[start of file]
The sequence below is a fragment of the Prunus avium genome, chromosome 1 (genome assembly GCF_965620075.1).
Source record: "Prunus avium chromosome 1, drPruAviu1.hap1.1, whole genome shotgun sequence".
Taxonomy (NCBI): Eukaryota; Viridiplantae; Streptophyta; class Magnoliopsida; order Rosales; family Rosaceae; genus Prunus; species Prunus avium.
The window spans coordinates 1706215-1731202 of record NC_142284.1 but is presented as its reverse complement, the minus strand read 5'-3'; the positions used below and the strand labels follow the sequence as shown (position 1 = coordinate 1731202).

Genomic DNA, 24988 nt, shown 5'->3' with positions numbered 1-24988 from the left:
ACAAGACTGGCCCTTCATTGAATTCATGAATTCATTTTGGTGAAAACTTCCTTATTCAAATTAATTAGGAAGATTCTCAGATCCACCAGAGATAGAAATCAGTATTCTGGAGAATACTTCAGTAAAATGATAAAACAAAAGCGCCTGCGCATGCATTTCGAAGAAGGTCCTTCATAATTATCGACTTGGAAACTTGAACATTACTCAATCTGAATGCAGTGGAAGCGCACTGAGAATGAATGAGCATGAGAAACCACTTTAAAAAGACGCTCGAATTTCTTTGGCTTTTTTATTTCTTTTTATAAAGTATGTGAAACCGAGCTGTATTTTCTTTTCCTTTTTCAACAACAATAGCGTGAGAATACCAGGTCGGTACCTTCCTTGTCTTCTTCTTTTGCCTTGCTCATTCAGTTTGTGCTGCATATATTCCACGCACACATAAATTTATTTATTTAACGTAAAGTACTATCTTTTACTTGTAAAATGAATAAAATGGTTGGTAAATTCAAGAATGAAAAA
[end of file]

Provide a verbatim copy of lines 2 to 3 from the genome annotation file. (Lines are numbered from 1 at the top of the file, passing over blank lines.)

Source record: "Prunus avium chromosome 1, drPruAviu1.hap1.1, whole genome shotgun sequence".
Taxonomy (NCBI): Eukaryota; Viridiplantae; Streptophyta; class Magnoliopsida; order Rosales; family Rosaceae; genus Prunus; species Prunus avium.